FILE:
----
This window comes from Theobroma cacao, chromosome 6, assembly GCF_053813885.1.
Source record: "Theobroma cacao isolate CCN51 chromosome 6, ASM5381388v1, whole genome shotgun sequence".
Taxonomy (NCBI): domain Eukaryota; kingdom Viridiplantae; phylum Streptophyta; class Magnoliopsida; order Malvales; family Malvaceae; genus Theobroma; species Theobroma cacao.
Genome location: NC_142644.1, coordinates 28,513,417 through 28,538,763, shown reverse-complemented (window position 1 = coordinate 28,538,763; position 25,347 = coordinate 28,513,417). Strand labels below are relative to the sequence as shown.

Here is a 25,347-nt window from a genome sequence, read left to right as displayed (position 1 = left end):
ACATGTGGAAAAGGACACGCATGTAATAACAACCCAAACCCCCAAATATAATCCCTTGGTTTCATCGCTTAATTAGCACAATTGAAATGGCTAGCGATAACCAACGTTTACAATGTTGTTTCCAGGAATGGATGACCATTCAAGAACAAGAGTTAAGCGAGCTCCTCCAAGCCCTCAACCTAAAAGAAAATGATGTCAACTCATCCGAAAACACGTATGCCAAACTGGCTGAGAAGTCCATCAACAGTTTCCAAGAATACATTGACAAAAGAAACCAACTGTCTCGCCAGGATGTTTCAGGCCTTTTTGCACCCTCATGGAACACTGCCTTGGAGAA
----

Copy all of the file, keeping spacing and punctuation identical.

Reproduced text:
This window comes from Theobroma cacao, chromosome 6, assembly GCF_053813885.1.
Source record: "Theobroma cacao isolate CCN51 chromosome 6, ASM5381388v1, whole genome shotgun sequence".
Taxonomy (NCBI): domain Eukaryota; kingdom Viridiplantae; phylum Streptophyta; class Magnoliopsida; order Malvales; family Malvaceae; genus Theobroma; species Theobroma cacao.
Genome location: NC_142644.1, coordinates 28,513,417 through 28,538,763, shown reverse-complemented (window position 1 = coordinate 28,538,763; position 25,347 = coordinate 28,513,417). Strand labels below are relative to the sequence as shown.

Here is a 25,347-nt window from a genome sequence, read left to right as displayed (position 1 = left end):
ACATGTGGAAAAGGACACGCATGTAATAACAACCCAAACCCCCAAATATAATCCCTTGGTTTCATCGCTTAATTAGCACAATTGAAATGGCTAGCGATAACCAACGTTTACAATGTTGTTTCCAGGAATGGATGACCATTCAAGAACAAGAGTTAAGCGAGCTCCTCCAAGCCCTCAACCTAAAAGAAAATGATGTCAACTCATCCGAAAACACGTATGCCAAACTGGCTGAGAAGTCCATCAACAGTTTCCAAGAATACATTGACAAAAGAAACCAACTGTCTCGCCAGGATGTTTCAGGCCTTTTTGCACCCTCATGGAACACTGCCTTGGAGAA